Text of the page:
"Alabama was great; just their winter time was far too icy. Japanese people like to keep their cars really clean… and Alabama had that "red soil." So it was killing me - sticking on my shoes, getting in my car."

    "Southern hospitality was a really great thing though."

    Me: “What’s your comfort food? Your favorite thing to eat?”

    Ken: “Oh, sushi is still my favorite. 

    Me: “Really? That’s pretty awesome.”

    Ken: “It’s not oily… it’s really fresh - I never get tired of it. Teppan-yaki chefs never want to have Teppan-yaki on a day off… 

    Chinese chefs don’t want to have Chinese on their days off… but I will have sushi even on my days off.”

    "The hardest thing though… people ask me, "Ken, where do you go to get sushi?" And the truth is - it’s hard because there aren’t places I trust to eat at for sushi. I have my favorite place back home in my old hometown… and when the economy was good, he had many chefs… nowadays it’s him, his wife and his son in more of a house-hold business."

    Me: “Traditional or modern sushi?”

    Ken: “I don’t do the modern day stuff… I stick to the traditionals. Nigiri.”

    Me: “What is the traditional way to eat sushi? I’m even a little unsure of the right way.”

    Ken: “I do soy sauce and wasabi. You know… the proper way to eat soy sauce and wasabi: you put a little bit of wasabi on your chop sticks, then on top of the fish. The reason we don’t mix the wasabi into the soy sauce is that the wasabi spices vaporize when it’s mixed into the soy sauce - and then the spiciness goes away.”

    "With the nigiri, I put the fish-side into the soy sauce bowl."

    Me: “In the States, I always see people dunking and soaking their sushi in a bath of soy sauce… it kills the flavor.”

    Ken: “In Japan, with sushi - we use 3 fingers, stand it up sideways, and the soy sauce goes on the fish side - one bite.”

    "The proper way is eating with fingers; nowadays in Japan, people use chopsticks - but the traditional way still with rolls and nigiri alike, is to eat it with the fingers."

    "For the rolls, everything is seaweed on the outside in Japan, there aren’t any "inside-out" rolls like we have here."

    Me: “What is a normal day for you like at Shin?”

    Ken: “In the morning, I turn on the showcase, and then start setting up the fish. We have other guys doing the rice in the back kitchen, and since I’m working the front - I need to check the on the fish from the night. With some of the fish we carry, we have an ice-water-bath with a 3 percent-salt-content.  If you taste it - it’s almost like salt water; it helps with the flavor of the fish that needs it.”

    "Of course, we filet the fish; the tuna is in big loins - so we cut it, we wrap it, keep it in ice, in a cooler box, in the walk in’s. There isn’t too much else to do in comparison to the sushi bars in Japan."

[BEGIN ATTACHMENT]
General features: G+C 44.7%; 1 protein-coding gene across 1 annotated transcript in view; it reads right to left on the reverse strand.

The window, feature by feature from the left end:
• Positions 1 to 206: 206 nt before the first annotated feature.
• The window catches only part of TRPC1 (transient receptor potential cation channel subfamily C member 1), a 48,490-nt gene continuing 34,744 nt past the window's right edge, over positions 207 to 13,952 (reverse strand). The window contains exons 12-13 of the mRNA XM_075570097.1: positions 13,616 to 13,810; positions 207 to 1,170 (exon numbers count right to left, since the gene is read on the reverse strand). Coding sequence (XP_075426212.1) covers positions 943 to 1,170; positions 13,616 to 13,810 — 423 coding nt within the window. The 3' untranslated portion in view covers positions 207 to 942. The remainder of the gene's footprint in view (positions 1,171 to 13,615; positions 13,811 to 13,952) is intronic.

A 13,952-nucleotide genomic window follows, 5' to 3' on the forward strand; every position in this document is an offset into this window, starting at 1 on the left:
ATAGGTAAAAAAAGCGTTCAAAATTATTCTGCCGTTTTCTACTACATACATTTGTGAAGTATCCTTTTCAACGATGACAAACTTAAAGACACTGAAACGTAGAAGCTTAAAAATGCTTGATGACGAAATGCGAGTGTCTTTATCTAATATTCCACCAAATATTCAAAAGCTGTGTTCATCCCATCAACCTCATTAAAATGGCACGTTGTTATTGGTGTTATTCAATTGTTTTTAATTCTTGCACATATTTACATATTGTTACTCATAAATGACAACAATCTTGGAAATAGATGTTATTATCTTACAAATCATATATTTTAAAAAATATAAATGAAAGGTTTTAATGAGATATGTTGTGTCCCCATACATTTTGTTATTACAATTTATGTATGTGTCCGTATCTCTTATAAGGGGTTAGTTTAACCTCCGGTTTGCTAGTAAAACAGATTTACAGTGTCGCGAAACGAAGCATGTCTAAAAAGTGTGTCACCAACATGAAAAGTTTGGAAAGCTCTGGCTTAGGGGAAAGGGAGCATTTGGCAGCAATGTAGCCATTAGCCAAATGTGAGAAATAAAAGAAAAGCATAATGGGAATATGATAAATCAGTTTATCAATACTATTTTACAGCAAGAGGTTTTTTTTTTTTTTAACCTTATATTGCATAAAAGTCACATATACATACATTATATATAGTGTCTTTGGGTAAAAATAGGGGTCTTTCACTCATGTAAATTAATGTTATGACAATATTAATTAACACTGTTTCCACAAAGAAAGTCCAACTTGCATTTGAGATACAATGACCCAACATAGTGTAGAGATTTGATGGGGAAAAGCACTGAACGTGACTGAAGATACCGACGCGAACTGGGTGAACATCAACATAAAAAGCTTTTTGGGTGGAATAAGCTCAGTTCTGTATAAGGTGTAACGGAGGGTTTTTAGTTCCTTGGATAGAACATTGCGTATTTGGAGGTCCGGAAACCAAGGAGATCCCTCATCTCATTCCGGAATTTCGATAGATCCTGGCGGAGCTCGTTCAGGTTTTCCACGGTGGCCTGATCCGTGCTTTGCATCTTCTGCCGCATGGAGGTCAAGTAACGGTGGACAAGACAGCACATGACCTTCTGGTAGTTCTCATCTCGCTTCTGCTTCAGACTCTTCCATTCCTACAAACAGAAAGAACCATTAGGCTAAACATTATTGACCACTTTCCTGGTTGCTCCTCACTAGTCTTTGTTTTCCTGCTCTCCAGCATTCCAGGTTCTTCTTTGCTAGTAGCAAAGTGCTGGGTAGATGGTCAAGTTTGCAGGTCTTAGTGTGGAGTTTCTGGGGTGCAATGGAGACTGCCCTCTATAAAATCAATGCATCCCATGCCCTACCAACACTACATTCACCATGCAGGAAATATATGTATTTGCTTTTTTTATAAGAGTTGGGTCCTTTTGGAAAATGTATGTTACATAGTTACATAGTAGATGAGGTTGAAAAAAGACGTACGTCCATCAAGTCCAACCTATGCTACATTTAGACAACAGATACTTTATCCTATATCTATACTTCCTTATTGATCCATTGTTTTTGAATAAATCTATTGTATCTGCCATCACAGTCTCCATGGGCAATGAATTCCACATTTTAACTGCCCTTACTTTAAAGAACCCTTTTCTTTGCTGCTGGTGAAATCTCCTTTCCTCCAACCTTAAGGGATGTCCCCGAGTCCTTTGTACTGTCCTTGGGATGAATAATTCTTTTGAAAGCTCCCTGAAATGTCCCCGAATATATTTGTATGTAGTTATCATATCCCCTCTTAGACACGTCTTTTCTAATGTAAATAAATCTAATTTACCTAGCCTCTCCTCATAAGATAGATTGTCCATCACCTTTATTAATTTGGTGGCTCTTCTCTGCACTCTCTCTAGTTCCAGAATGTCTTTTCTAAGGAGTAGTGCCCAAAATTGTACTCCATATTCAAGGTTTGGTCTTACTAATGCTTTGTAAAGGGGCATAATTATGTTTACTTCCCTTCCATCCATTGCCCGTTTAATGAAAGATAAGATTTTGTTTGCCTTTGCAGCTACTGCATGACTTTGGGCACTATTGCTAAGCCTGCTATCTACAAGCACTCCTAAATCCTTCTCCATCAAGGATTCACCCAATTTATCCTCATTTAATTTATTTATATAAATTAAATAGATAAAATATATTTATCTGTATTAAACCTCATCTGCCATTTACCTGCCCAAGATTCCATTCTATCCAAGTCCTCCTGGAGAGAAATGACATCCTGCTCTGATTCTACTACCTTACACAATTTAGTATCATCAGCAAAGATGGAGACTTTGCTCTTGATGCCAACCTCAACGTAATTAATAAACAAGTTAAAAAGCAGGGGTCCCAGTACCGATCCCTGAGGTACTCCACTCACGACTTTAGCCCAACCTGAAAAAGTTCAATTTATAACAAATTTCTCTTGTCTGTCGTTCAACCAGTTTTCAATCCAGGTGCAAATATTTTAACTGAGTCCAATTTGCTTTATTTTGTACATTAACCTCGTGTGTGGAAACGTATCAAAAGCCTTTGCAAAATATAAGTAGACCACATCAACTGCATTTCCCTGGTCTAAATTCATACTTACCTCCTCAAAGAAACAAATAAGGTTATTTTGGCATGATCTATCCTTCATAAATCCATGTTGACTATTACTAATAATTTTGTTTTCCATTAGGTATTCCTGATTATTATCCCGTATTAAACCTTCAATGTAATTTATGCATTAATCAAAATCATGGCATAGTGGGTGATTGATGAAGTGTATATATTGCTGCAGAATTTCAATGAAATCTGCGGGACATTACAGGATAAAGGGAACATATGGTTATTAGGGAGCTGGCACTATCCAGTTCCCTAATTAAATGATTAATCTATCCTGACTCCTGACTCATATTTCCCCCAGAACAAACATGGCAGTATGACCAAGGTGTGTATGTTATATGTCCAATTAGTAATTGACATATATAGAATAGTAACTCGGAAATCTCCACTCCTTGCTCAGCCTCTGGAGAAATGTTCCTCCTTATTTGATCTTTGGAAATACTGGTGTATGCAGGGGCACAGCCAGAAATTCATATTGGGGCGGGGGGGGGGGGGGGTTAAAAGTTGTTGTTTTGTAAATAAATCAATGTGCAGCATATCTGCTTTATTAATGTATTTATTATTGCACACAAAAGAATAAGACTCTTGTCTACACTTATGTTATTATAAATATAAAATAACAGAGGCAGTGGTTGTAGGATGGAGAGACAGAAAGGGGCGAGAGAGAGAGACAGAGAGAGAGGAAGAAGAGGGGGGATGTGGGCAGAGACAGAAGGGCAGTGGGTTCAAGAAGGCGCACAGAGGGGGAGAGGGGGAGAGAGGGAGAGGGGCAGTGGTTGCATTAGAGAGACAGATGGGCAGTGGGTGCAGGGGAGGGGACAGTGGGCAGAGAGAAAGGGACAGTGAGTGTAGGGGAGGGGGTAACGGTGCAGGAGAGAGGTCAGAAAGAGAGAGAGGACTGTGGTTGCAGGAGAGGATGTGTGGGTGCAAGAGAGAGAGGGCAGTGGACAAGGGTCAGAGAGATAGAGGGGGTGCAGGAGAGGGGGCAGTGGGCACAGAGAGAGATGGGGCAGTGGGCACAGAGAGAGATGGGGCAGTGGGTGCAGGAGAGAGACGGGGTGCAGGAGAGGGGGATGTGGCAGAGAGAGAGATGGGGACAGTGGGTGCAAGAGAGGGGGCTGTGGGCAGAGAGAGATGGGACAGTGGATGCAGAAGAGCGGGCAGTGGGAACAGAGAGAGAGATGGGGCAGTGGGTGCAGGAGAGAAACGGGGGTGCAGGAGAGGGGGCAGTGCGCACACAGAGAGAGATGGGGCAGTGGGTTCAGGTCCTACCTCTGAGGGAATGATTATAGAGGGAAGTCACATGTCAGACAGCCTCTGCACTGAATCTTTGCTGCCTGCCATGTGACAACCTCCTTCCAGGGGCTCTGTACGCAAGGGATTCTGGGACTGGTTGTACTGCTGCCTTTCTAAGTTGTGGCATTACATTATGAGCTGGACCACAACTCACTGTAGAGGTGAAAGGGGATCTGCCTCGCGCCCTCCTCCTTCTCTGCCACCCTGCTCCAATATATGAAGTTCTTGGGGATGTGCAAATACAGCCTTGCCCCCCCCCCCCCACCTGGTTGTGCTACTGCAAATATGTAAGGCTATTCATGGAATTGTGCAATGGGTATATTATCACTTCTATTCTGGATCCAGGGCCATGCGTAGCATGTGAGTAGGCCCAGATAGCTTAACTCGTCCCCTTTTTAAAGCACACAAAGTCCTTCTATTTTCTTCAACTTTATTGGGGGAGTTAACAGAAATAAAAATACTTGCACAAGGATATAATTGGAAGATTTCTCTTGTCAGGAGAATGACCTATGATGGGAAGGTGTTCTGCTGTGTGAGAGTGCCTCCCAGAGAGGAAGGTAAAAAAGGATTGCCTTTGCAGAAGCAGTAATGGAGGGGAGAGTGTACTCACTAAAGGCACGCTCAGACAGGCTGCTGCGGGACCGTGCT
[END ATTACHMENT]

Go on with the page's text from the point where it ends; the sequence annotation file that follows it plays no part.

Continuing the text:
Me: “What is the most essential thing to you in the biz?”

    Ken: “Like I said, unlike in Japan - in the States, we don’t have too much of a choice where we get the fish from. The biggest thing is your relationship with the vendors. Even when I left Florida for a little bit - I still kept my relationships with my fish vendors in the USA.”

    "You know, even though there’s a place that sells 1000’s of pounds of even just tuna - some places get the best cuts, some get the worst… it’s all in your relationships."

    "Our customers always keep coming back for our high quality of tuna and sea urchin roe."

    Me: “What go you into metal?”

    Ken: “When I was in elementary school, Japanese pop was very very popular - it’s what all my friends were listening to. So in the morning, I’d wake up early and try to listen to the radio to hear what’s popular in the foreign-music scene.”

    "Queen was popular, so was Abba."

    "Then - when I got into high school, it was basically two elementary schools combined from this local section and that local section; so it combined into one big junior high. There were several people that I met who were really into foreign music - and at that point, I started getting into hard rock - bands like Journey."

    "The first concert I ever saw in my life was Rainbow - and it was like a week before I graduated junior high - so i was like 15 or so."

    Me: “What are your 5 favorite metal albums of all time?”

    Ken: “Definitely the album that got me into the metal-life was “Piece Of Mind” by Iron Maiden. I also really liked “Pyromania” by Def Leppard. “Hysteria” was really popular at that time… but for me, I was really into the Def Leppard before that. I really like “Pyromania.”

    "The others would have to be: "Thunder In The East" by Loudness; "Ride The Lightning" by Metallica; and "Defenders Of The Faith" by Judas Priest."

    Me: “Killer! So what are we going to make today for my first experience attempting to make sushi… ever?”

    Ken: “Let’s try the Philadelphia roll.”

Notes

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    what a kawaii guy